• Medications to take or stop taking.
  • When to stop eating and drinking, if necessary.
  • Other activities and substances to avoid before the test.
  • Other steps to take.

Being prepared is especially important if your scan includes a stress test. Wear comfortable clothes and running or walking shoes.

A myocardial perfusion scan can take up to 4 hours. Please bring:

  • Reading material or another activity for the waiting periods.
  • A snack for after the test. You’ll need to fast before the test.

What to Expect

Knowing what to expect during a heart scan can help you feel more comfortable with the process.

Myocardial perfusion scan

Usually, 2 image series of your heart are taken over 4 hours on 1 day (or on 2 separate days). We take:

  • One series while the heart is at rest (rest scan).
  • Another series after the heart is stressed by exercise or medication (stress scan). 

For the stress scan, your heart will be working hard for 15 minutes or less. We take the image series 15 to 30 minutes after we inject the tracer.

If we do the stress scan first, you’ll rest for 30 minutes to 2 hours before we do the rest scan.

After your stress scan, you may:

  • Feel tired and have muscle aches, if you exercised.
  • Have mild side effects, such as nausea and headache, if you took medication.
Multigated acquisition (MUGA) scan

This test usually takes 1 to 2 hours.

Sometimes, we do a stress MUGA scan to measure how well the heart pumps during exercise.

After your heart scan 

It’s usually fine to resume your normal activities right away. 

Help flush the tracer out of your body more quickly by:

  • Drinking plenty of fluids.
  • Emptying your bladder often.
Additional References:

Results

We’ll talk with you about your scan results and next steps.

Myocardial perfusion scan

We usually have your results within 3 days.

We compare the images of your heart at rest and after stress. This tells us whether blood flow is restricted only when you’re physically active. 

A normal test result may show that:

  • The tracer is evenly distributed throughout the heart muscle during rest and exercise.
  • There are no abnormal areas.

These results mean you’re unlikely to have coronary artery disease. You may not need further tests.

An abnormal test result may show that your heart was damaged by a heart attack, or that blood flow to your heart is:

  • Reduced during exercise and normal during rest. 
  • Limited by coronary artery blockage during exercise.
  • Poor during both rest and exercise. You may have severe CAD or have had a heart attack.

You may need additional tests or procedures, such as cardiac catheterization (angiography).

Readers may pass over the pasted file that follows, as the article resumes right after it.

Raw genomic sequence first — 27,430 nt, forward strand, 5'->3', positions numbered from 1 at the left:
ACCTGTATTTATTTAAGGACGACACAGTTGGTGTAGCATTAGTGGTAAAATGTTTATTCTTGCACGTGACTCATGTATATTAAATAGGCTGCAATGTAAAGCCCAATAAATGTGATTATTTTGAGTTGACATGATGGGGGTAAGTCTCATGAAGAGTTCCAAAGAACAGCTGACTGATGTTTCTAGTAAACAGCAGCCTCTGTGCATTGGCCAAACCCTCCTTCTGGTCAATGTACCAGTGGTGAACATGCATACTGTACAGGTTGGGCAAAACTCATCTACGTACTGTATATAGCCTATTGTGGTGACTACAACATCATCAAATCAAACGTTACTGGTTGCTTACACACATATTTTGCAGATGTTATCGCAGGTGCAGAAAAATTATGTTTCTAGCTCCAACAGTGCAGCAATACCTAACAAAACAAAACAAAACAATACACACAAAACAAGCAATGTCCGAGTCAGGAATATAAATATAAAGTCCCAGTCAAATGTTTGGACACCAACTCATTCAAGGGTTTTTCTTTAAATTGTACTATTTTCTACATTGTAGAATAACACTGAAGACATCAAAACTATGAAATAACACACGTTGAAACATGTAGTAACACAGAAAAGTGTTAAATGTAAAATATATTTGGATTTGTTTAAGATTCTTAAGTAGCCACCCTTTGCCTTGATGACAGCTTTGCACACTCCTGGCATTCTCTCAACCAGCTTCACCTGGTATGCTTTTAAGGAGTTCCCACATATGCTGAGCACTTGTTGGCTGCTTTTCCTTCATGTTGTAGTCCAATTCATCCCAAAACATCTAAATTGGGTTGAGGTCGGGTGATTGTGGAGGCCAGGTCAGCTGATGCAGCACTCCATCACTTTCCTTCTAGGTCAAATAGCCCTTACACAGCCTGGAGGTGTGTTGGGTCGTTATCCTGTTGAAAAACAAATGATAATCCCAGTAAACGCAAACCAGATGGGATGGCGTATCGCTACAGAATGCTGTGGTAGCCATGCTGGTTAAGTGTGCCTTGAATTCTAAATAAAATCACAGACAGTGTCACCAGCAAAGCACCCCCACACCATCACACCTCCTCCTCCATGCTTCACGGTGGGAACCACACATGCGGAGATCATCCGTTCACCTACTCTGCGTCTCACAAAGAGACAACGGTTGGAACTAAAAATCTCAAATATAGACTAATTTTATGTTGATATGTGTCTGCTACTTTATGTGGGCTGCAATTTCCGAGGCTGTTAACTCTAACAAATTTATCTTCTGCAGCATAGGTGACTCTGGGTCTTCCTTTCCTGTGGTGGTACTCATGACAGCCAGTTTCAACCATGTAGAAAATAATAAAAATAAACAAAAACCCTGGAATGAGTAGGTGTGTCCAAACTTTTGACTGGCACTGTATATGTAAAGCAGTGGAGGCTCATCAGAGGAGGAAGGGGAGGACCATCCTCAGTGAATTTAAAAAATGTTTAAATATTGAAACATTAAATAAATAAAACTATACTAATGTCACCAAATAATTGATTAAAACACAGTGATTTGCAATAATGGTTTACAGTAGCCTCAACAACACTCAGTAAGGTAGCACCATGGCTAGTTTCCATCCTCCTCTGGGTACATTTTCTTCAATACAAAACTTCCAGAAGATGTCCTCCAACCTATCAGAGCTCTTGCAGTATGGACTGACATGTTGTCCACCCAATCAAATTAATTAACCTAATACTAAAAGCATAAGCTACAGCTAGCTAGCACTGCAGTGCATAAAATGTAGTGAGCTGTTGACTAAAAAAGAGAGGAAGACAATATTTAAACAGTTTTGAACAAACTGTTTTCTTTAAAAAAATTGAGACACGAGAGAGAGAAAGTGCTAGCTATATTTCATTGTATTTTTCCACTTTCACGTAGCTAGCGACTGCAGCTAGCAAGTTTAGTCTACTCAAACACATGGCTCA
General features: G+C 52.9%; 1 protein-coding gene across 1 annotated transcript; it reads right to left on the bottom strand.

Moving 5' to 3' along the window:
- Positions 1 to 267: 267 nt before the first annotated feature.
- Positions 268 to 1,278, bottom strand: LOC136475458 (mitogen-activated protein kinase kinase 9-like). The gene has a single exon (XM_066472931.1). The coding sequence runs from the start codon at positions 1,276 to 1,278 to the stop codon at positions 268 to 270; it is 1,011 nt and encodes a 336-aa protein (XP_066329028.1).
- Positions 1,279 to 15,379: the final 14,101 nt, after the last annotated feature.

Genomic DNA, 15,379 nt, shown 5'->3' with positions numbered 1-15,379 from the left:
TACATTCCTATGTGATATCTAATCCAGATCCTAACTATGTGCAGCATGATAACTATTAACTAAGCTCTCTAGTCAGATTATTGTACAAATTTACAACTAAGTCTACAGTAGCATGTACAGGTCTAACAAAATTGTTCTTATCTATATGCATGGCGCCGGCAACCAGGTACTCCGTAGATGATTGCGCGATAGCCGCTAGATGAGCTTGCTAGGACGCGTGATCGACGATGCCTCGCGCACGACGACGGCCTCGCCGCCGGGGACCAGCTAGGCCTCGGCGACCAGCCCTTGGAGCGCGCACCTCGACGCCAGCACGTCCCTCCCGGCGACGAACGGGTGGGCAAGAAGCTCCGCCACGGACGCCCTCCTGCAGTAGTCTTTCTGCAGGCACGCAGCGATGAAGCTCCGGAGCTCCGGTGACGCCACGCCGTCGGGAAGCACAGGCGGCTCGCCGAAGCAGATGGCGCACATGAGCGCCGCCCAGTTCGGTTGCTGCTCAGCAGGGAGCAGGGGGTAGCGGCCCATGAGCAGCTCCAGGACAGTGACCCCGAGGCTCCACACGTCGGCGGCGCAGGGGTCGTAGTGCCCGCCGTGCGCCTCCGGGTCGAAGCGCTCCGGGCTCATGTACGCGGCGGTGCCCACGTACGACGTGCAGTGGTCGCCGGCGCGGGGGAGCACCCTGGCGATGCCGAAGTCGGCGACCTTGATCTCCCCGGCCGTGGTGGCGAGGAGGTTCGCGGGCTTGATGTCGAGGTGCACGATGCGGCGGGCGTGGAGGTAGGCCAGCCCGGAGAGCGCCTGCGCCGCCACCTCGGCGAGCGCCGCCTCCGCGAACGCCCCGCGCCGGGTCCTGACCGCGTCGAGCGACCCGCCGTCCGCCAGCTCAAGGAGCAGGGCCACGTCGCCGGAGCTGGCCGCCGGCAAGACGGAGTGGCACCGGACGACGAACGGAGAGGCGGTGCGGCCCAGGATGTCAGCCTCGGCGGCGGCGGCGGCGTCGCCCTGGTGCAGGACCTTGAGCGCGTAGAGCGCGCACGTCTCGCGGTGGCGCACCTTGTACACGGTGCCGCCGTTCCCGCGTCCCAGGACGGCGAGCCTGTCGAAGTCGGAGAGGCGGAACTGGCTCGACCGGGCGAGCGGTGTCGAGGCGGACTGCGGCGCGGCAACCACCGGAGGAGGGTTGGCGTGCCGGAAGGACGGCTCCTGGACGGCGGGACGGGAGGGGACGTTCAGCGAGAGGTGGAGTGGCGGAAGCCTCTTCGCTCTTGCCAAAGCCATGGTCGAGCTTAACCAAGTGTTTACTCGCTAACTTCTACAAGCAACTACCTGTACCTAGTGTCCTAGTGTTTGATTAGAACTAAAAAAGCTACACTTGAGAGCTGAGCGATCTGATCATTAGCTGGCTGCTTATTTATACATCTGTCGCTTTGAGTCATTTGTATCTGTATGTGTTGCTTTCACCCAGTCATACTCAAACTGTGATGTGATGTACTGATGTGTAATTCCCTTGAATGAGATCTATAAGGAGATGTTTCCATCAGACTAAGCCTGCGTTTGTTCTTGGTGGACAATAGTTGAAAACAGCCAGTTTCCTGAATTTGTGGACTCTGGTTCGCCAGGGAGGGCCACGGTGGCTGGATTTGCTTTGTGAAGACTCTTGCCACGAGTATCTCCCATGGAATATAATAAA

MUGA scan

Normal results can mean that your:

  • Ejection fraction is between 50 and 70.
  • Heart muscle walls move normally during contraction.
  • Ejection fraction either increases or doesn’t change during the stress scan, compared to the rest scan.

Abnormal results can indicate these conditions.

1. Ejection fraction is low. If your score is:

  • Between 40 and 50, you may have heart valve disease, heart attack damage, or another problem.
  • Below 40, you may have heart failure or cardiomyopathy. 
  • Below 35, you’re at risk for a life-threatening irregular heartbeat (arrhythmia).

2. Ejection fraction is too high. A score above 75 may mean you have hypertrophic cardiomyopathy or another condition.

3. Ejection fraction goes down during the stress scan compared to the rest scan. You may have CAD.

4. Slow movement (hypokinesis) or lack of movement (akinesis) in areas of the heart. You may have muscle damage or lack of blood flow.

5. Tracer is not evenly distributed in the heart. You may have CAD, cardiomyopathy, or a heart defect.

Additional References:

Your Care with Me

If you need to talk with me after your visit or procedure, please call my office. You can also e-mail me with nonurgent issues from this website whenever it is convenient for you.

If you have urgent concerns or issues while my office is closed, or need general medical advice, you can call the Appointment and Advice line, available 24 hours a day, 7 days a week. You will be connected with a nurse who can give you immediate advice.

For general medical advice, our Appointment and Advice line is available 24 hours a day, 7 days a week.

If you have more immediate concerns or issues while my office is closed, you can call the Appointment and Advice line. You will be connected with a nurse who can give you immediate advice.

Coordinating Your Care

Having all of our Kaiser Permanente departments located together or nearby, including pharmacy, laboratory, radiology, and health education, makes getting your care easier for you.

Another major benefit is our comprehensive electronic medical record system, which allows all of the doctors and clinicians involved in your care to stay connected on your health status and collaborate with each other as appropriate.

When every member of the health care team is aware of all aspects of your condition, care is safer and more effective.

If you come to an office visit
  • At the beginning of your visit, you will receive information about when you are due for your next test, screening, or immunization. We can discuss and schedule any preventive tests that you need. 
  • At the end of your visit, you may receive a document called the “After Visit Summary” that will summarize the issues we discussed during your visit. You can refer to it if you forget what we discussed, or if you just want to recheck your vital signs and weight. You can also view it online under Past Visits.
  • To help you prepare for your visit, please see additional details under Office Visit.